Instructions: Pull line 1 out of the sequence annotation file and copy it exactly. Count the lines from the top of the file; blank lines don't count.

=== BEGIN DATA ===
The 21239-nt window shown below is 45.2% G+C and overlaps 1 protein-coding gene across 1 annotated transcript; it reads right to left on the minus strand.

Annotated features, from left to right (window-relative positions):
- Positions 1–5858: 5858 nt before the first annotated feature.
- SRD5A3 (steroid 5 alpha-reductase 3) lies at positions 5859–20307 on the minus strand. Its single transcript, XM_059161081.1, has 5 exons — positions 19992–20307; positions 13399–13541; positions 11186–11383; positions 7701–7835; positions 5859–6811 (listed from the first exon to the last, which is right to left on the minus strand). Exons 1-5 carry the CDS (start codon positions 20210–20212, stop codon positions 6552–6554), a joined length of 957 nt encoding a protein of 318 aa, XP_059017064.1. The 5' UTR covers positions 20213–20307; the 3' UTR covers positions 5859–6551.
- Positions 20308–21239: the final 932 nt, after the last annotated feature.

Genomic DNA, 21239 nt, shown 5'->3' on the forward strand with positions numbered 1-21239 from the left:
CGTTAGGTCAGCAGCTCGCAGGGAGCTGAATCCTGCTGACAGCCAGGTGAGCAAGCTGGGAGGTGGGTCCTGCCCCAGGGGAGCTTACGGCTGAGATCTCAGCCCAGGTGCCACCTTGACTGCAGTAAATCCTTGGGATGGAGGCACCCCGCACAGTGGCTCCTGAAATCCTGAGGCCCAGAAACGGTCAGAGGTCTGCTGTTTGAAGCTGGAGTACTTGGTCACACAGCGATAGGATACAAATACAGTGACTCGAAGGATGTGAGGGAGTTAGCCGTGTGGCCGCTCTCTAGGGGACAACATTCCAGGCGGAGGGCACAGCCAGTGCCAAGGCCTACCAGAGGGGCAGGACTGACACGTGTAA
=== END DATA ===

The 21239-nt window shown below is 45.2% G+C and overlaps 1 protein-coding gene across 1 annotated transcript; it reads right to left on the minus strand.